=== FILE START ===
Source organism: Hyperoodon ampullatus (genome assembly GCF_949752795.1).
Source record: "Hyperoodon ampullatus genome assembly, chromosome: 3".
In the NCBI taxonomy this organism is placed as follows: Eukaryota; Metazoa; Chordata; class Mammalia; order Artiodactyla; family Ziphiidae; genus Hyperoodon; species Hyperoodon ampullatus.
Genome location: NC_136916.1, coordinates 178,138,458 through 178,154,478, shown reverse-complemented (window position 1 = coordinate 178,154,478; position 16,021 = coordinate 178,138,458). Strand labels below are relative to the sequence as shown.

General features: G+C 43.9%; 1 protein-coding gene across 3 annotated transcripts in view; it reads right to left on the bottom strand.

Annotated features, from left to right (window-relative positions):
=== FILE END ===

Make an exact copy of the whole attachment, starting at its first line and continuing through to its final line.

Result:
Source organism: Hyperoodon ampullatus (genome assembly GCF_949752795.1).
Source record: "Hyperoodon ampullatus genome assembly, chromosome: 3".
In the NCBI taxonomy this organism is placed as follows: Eukaryota; Metazoa; Chordata; class Mammalia; order Artiodactyla; family Ziphiidae; genus Hyperoodon; species Hyperoodon ampullatus.
Genome location: NC_136916.1, coordinates 178,138,458 through 178,154,478, shown reverse-complemented (window position 1 = coordinate 178,154,478; position 16,021 = coordinate 178,138,458). Strand labels below are relative to the sequence as shown.

General features: G+C 43.9%; 1 protein-coding gene across 3 annotated transcripts in view; it reads right to left on the bottom strand.

Annotated features, from left to right (window-relative positions):